Under the non-disparagement language, the promise not to say anything bad goes only in one direction, from her to the company, a unilateral approach that’s standard given the difficulty of enforcing a bilateral agreement.
"It’s hard for a company to agree not to disparage an employee because the company has so many thousands of employees," Glennon said. "This is standard and it shows that nobody’s really concerned about anything, and you can also see that when they talk about the parties working together in good faith to reach mutually agreeable [announcement] language."
In a big exit like this, announcement wording can’t be an afterthought, Glennon suggested, because the language has the potential to determine the person’s employability going forward.
"When you leave one job and go to another job, what’s your story?" he said. "What’s your narrative? You want to make sure it’s honest and it’s believable, but that’s why it’s helpful here to ensure that the parties are working together for those internal and external announcements."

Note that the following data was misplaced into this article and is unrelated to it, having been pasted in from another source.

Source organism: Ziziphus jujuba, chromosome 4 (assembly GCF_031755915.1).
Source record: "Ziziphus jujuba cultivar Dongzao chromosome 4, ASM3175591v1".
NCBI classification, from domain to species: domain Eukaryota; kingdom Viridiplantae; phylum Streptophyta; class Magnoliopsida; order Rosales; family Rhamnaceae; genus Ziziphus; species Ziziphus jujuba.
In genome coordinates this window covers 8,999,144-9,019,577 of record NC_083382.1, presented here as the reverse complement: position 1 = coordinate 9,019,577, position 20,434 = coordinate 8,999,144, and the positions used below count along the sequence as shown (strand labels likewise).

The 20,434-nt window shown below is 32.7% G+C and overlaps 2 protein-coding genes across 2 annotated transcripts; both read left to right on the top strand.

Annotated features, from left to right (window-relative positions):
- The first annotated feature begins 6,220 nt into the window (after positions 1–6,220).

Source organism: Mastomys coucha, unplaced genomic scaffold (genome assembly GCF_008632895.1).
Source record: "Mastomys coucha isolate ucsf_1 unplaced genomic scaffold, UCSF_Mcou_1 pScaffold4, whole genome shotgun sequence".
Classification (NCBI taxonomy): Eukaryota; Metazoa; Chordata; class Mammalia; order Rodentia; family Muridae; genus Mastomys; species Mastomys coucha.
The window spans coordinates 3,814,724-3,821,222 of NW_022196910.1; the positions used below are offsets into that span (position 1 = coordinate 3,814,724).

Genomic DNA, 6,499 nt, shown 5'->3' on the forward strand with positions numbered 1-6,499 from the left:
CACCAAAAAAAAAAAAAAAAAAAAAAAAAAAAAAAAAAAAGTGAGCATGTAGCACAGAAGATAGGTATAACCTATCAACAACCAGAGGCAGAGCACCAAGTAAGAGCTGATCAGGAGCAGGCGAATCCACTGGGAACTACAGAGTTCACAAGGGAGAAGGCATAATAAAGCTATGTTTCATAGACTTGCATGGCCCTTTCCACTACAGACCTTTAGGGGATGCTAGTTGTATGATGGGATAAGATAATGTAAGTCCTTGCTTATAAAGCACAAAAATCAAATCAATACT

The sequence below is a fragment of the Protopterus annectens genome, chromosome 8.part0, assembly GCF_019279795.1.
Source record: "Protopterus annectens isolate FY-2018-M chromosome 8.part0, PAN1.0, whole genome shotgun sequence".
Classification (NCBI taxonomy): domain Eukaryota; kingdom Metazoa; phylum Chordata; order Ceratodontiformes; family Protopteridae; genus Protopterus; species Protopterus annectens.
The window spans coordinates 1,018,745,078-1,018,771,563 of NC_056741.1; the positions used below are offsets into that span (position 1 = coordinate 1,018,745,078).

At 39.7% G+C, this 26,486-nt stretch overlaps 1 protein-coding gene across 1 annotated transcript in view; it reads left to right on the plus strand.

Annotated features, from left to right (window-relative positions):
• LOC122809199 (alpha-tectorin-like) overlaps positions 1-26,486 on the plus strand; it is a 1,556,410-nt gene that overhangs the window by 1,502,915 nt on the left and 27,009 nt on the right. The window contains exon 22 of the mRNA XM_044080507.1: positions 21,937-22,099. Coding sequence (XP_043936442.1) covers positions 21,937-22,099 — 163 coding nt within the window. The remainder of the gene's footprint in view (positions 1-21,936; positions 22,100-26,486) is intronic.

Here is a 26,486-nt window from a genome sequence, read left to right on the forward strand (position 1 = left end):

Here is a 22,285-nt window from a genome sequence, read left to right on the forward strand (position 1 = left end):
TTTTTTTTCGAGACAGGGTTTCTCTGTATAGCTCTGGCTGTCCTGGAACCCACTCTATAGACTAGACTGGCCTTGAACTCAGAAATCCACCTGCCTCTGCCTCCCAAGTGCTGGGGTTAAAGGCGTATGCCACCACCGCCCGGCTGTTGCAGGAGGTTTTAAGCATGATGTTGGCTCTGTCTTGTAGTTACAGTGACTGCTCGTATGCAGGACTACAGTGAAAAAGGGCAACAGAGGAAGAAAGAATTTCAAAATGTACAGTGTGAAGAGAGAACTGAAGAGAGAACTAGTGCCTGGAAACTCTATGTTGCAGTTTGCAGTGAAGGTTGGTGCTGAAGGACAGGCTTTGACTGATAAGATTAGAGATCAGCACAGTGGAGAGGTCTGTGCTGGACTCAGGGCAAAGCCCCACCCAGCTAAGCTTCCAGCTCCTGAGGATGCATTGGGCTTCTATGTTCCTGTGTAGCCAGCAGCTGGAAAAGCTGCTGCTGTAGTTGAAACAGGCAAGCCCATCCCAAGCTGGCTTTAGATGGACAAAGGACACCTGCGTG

In a positive move, the non-compete clause includes language suggesting Starbucks has no plans to be hard-nosed about where Gonzalez can go once her advisory stint ends.
"Starbucks says it’s willing to consider a waiver for non-compete obligations on a case-by-case basis, and they will not unreasonably withhold that," he said. "That’s pretty common in friendlier partings, because they’re effectively saying, 'If you come tell us who you're looking for … that might be okay.' That says a lot here."
Competitors, broadly defined
The company typically defines what a competing business is, and in Starbucks' case, it would likely be any coffeehouse or other fast-serve coffee business, like Dunkin’, but it could also include some other types of business, depending on the kinds of strategic moves Starbucks has made separate from operating coffeehouses.